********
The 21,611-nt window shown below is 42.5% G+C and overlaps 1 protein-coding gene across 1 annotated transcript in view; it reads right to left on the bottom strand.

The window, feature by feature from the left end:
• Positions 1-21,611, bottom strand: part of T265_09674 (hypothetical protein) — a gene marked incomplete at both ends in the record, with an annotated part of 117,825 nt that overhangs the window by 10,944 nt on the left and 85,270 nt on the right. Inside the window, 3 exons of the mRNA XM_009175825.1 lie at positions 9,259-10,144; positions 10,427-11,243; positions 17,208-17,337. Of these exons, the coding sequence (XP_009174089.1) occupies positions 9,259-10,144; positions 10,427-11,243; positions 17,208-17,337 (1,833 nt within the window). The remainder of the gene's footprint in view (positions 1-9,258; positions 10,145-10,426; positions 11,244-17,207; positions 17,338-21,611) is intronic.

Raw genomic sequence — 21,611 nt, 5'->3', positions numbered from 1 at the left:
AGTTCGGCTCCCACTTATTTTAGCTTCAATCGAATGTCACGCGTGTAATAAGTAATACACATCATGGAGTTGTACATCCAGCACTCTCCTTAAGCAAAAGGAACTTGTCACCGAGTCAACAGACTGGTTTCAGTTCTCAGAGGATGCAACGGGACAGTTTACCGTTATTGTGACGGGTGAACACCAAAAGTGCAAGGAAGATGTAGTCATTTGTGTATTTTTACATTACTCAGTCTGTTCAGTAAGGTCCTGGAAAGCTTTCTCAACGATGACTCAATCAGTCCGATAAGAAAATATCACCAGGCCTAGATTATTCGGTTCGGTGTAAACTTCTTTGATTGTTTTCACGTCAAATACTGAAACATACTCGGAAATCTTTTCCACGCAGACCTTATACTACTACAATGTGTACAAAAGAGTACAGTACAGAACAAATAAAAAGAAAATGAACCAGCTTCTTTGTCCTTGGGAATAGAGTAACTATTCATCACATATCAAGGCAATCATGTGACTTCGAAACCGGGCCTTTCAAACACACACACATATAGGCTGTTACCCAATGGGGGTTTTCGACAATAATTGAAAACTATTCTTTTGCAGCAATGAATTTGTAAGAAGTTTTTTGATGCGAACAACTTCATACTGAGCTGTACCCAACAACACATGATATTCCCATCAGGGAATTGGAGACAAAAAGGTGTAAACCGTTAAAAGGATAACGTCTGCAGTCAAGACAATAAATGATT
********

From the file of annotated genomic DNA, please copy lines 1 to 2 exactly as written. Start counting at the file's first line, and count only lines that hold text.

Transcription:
The 21,611-nt window shown below is 42.5% G+C and overlaps 1 protein-coding gene across 1 annotated transcript in view; it reads right to left on the bottom strand.

The window, feature by feature from the left end: